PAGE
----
Witness a will, By Iftekhar Shah, Head of Private Client
In response to the coronavirus pandemic, the Government has legalised video-witnessing of Wills and codicils in England and Wales.
This major change was prompted by the practical issues around witnessing a Will in person to make it easier for people to record their final wishes while shielding or observing social distancing measures.
Updated Government Legislation
The Ministry of Justice (MoJ) have changed the 183-year-old rules which determine how Wills are made in England and Wales. It is, however, a temporary amendment to the Wills Act 1837, allowing video witnessed wills during the coronavirus pandemic to be deemed legal. The video must be clear enough to see and hear exactly what is happening and there must be at least two witnesses that are not named beneficiaries.
When Does the New Legislation Come into Force?
This new policy was implemented in September 2020 however it will be backdated to 30 January 2020. They will continue in force until 30 January 2022, or as long as is considered necessary.
What the Government Says
The MoJ has confirmed that Wills should still be witnessed in person wherever possible and that video witnessing must remain a last resort. When being witnessed in person, they can be legally done at a safe distance as long as everyone has a clear line of sight. This could be done through a window, in a garden or a separate room through an open door. All the existing legislation still stands and the witnesses themselves must be over 18 and must not benefit from or be married to anyone who benefits under the Will.
There is new guidance giving further details on the requirements for making a legally binding Will in this way:
- A bespoke attestation clause should be included in the Will, stating that it is to be witnessed virtually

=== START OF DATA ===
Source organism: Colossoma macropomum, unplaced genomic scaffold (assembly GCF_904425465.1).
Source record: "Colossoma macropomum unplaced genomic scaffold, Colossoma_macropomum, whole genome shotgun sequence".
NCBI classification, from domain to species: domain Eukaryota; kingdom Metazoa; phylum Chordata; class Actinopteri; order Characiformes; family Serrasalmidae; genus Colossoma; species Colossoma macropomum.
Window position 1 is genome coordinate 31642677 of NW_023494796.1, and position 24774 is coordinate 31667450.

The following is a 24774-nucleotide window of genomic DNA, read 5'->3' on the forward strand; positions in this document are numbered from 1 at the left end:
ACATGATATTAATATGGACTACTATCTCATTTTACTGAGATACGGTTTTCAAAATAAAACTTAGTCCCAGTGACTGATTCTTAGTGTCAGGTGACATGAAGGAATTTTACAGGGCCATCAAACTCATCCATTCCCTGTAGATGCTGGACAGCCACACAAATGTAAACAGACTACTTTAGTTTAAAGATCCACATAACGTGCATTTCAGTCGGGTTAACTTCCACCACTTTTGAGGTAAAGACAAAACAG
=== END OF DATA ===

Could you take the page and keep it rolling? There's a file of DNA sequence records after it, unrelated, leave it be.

- A live video link (not pre-recorded video) must be used
- The camera angle must allow the witnesses to see the testator to identify them, to see that the document being signed is a Will and to see the moment of signing. This also applies to the testator seeing the witness.
- Once the testator has signed, the original Will must be taken or sent to the witnesses to sign.
- Each video call should ideally be recorded, with the parties present confirming orally that they can see and understand what is happening
- The Will should ideally be physically signed by all parties within 24 hours and won’t be valid until done so.
How to Get Your Will Video-Witnessed
You may use any good quality and reliable video conferencing software for this purpose. It is also recommended that the signing and witnessing of the Will is recorded as evidence in case the Will is challenged in the future. We strongly advise that professional advice is always taken when putting a Will in place, especially where the new rules may need to be relied upon. An invalidly executed Will increases the difficulties families face when dealing with the estate of a relative and can lead to litigation, intervention from the courts and wasted time and money trying to resolve issues. Our specialist Will solicitors are experts and can guide you through the process to ensure all procedures are followed and the Will is legally valid and free from errors.
Who can Video-Witness a Will?
All the existing legislation still stands and the witnesses themselves must be over 18, they must not benefit from or be married to anyone who benefits under the Will and they must be able to fully understand what they are witnessing. We can provide practical guidance on how to execute a Will while observing social distancing measures.
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